Which plants should I prune now and how?
Pruning your trees and shrubs in the winter is both art and science.
Some of the most important reasons for pruning are to train the growth of plants into a particular form for a specified space or to encourage new growth and vitality for the next blooming season.
As a general rule, plants that flower before May should be pruned after they bloom, while those that flower after May (summer bloomers) can be pruned prior to spring growth. The oakleaf hydrangea and late flowering azalea cultivars are exceptions.
In January, before new growth begins, prune plants that bloom on branches produced during the current growing season. These plants include abelia, beautyberry, butterfly bush, most hydrangeas, gardenia and crape myrtle.
Wait until May or after to prune shrubs such as azaleas, rhododendron and viburnum.
Flowering trees should be pruned and trained while they are young. Flowering trees and trees that lose their leaves in the winter should have one central trunk and at least five to eight strong lateral branches along the main trunk.
Major limbs should begin around 5 feet above the ground and have good spacing. Once the major framework of the tree is established, annual maintenance is required. Each tree is different in growth habit and vigor.
Some general considerations will help in pruning decisions.
- Any major limb that develops into less than a 45 degree angle is likely to develop a weak crotch and may split. Remove these limbs.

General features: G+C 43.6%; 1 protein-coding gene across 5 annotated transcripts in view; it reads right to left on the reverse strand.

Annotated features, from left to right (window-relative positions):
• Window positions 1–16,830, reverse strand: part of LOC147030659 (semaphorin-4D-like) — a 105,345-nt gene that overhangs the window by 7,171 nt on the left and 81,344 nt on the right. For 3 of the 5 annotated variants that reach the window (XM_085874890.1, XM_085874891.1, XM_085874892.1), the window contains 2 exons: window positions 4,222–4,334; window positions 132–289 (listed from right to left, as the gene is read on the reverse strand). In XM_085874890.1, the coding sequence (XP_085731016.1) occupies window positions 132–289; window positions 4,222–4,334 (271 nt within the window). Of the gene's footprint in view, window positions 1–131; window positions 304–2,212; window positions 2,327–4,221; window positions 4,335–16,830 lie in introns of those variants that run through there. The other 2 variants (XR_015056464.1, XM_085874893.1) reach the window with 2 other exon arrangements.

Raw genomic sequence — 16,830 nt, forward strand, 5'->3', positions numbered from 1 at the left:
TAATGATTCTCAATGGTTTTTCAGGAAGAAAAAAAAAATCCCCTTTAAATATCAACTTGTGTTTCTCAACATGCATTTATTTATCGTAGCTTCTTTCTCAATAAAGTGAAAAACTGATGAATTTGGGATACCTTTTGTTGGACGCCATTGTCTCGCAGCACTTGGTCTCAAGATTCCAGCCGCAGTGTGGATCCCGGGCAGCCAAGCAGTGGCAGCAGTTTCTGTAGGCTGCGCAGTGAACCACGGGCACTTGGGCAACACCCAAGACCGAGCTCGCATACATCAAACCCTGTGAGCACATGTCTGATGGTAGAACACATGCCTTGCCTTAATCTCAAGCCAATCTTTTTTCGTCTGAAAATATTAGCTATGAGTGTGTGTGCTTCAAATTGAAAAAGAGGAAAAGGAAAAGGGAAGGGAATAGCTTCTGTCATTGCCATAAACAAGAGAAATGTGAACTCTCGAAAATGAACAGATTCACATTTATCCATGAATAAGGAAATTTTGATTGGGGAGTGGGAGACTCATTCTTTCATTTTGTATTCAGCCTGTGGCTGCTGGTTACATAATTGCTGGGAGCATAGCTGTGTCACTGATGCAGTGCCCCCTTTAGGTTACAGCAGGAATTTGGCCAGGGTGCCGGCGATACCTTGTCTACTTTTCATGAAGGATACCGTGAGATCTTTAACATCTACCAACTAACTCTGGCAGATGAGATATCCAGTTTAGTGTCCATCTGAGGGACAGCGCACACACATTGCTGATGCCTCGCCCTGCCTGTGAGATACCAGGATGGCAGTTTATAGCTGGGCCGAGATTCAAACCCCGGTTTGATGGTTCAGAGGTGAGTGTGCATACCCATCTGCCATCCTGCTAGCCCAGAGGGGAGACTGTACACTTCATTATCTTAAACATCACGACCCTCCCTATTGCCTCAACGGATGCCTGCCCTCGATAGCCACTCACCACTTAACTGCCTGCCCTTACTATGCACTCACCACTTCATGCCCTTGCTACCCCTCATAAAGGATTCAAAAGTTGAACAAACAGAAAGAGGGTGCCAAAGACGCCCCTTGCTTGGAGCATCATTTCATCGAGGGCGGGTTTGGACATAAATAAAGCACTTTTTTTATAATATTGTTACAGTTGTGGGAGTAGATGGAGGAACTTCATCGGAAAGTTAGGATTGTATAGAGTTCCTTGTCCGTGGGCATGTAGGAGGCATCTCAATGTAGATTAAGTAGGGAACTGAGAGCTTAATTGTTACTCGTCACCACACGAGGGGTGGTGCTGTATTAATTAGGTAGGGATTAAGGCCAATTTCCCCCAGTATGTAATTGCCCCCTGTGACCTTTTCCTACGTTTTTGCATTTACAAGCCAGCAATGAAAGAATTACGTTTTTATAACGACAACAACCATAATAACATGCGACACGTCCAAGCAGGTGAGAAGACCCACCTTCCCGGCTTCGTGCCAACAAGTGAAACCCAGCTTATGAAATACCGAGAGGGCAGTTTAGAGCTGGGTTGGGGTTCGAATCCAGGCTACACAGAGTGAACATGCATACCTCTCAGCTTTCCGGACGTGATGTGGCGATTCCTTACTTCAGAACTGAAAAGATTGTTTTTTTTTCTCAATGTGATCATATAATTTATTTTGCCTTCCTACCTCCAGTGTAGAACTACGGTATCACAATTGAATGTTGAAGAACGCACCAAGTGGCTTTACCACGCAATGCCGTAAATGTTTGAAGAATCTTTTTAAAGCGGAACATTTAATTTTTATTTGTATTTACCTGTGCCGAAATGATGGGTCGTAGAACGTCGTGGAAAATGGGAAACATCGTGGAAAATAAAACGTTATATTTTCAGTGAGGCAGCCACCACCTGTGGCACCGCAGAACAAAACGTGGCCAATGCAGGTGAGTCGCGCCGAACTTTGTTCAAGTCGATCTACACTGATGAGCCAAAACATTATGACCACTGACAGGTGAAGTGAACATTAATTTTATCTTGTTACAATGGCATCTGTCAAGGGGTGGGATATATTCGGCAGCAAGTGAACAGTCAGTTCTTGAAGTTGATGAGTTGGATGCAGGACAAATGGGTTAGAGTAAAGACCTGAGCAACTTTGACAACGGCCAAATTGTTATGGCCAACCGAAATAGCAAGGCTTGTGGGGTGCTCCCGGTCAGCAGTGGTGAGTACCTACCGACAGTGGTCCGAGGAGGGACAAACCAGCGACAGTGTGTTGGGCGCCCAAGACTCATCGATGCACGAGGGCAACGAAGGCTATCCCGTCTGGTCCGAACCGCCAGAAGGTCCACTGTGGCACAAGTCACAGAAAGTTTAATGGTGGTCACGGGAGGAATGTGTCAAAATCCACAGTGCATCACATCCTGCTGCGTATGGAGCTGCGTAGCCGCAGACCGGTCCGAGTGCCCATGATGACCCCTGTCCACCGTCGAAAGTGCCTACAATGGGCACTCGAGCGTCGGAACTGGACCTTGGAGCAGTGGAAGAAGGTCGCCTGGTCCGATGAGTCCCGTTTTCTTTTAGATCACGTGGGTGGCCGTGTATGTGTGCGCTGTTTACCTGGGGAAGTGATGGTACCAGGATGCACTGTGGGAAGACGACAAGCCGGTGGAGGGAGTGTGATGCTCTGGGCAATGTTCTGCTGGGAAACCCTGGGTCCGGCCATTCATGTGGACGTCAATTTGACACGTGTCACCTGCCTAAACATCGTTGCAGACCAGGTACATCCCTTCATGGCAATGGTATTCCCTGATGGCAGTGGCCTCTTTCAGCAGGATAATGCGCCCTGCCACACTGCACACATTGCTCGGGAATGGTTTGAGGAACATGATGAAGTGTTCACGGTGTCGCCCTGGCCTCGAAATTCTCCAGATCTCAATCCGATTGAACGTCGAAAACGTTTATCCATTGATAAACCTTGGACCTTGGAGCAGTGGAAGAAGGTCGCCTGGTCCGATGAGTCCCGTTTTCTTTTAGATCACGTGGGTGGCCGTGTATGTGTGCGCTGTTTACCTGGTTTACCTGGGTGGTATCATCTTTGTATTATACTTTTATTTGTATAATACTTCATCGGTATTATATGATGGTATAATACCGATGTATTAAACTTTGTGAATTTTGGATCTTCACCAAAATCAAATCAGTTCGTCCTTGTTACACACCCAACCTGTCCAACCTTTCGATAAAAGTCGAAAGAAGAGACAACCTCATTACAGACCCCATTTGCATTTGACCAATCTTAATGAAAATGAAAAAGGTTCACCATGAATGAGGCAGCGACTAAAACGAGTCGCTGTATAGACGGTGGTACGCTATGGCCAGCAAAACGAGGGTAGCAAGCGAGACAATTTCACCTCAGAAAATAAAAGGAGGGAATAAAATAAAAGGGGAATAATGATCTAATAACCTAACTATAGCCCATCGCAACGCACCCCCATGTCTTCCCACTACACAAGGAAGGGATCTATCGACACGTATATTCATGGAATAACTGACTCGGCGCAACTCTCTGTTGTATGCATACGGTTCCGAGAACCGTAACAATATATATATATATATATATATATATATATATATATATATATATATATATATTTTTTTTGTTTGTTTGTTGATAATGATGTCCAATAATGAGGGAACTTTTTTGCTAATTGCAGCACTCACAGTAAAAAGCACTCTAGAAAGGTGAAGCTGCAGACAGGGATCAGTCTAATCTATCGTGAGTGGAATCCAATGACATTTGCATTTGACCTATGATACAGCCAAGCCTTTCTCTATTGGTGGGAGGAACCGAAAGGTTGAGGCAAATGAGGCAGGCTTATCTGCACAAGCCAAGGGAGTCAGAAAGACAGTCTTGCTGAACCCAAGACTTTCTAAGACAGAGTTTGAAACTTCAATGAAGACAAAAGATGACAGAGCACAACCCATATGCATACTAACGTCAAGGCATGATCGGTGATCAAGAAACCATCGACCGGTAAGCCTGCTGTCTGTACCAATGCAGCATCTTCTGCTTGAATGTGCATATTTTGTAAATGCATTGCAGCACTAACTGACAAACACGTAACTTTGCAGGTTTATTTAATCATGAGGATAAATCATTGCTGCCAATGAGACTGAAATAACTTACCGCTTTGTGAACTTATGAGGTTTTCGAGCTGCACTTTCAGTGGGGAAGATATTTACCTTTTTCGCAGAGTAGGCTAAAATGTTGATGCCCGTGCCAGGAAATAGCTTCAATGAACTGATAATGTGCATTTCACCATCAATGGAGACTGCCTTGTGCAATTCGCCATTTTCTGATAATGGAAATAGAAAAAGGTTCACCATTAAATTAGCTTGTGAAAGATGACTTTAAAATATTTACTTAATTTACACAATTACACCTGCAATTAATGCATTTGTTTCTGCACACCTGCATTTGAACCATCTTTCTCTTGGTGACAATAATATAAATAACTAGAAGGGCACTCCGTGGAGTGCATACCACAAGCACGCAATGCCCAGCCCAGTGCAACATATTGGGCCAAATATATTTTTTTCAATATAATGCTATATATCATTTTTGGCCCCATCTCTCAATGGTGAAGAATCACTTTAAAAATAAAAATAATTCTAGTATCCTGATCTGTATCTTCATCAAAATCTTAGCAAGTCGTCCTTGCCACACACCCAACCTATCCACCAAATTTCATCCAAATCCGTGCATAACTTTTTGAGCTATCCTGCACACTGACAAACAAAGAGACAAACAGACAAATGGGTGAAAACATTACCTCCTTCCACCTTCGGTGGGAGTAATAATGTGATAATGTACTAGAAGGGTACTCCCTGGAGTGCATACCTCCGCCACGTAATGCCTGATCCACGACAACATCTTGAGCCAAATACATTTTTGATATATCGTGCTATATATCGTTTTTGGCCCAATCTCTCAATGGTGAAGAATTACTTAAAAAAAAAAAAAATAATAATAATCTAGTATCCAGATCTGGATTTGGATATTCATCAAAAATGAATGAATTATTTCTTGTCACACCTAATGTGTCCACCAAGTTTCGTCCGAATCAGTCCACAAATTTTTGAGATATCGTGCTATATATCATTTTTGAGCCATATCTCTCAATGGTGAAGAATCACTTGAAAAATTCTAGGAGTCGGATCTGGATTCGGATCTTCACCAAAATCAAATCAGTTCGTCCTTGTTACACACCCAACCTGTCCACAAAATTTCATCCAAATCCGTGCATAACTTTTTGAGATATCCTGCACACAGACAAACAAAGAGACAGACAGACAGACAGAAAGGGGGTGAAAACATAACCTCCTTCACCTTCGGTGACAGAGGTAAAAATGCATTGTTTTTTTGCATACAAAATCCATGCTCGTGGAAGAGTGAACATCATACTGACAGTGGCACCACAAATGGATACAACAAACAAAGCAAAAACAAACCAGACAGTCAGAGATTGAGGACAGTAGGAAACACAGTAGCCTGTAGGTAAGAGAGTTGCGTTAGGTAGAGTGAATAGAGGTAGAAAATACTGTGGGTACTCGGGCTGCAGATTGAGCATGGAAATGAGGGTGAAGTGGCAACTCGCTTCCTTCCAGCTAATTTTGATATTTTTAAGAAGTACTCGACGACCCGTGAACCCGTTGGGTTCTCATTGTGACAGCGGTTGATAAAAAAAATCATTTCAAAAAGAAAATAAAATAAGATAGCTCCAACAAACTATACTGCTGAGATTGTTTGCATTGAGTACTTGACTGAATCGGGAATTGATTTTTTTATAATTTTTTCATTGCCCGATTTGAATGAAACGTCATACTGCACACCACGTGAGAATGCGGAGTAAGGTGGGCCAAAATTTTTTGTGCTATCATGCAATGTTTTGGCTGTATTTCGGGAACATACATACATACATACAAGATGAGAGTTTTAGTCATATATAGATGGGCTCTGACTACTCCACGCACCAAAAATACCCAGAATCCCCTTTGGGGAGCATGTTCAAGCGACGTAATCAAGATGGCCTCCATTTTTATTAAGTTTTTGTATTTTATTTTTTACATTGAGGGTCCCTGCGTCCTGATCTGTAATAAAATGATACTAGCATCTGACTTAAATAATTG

- Remove any branches that grow inward or rub against strong branches.
- Remove any upright shoots that compete with the main trunk for dominance. This also will enhance the attractiveness of the tree.
- Never top off a tree. This pruning technique will destroy the branching control and shape of the tree.
- Broadleaf evergreen trees, like magnolias and hollies usually require little or no pruning. They have a natural symmetric growth habit when left alone.
- Conifers do not require any pruning, unless you are pruning out dead or diseased limbs.
Most people approach pruning with a great deal of anxiety. With proper pruning techniques and some advice from your local Extension office, the gardener can gain a basic understanding and even master the art of pruning.
Wanda Cannon is a Master Gardener trained through the Hall County program and also serves as Master Gardener coordinator and horticulture assistant for the Hall County Extension office. Phone: 770-535-8293.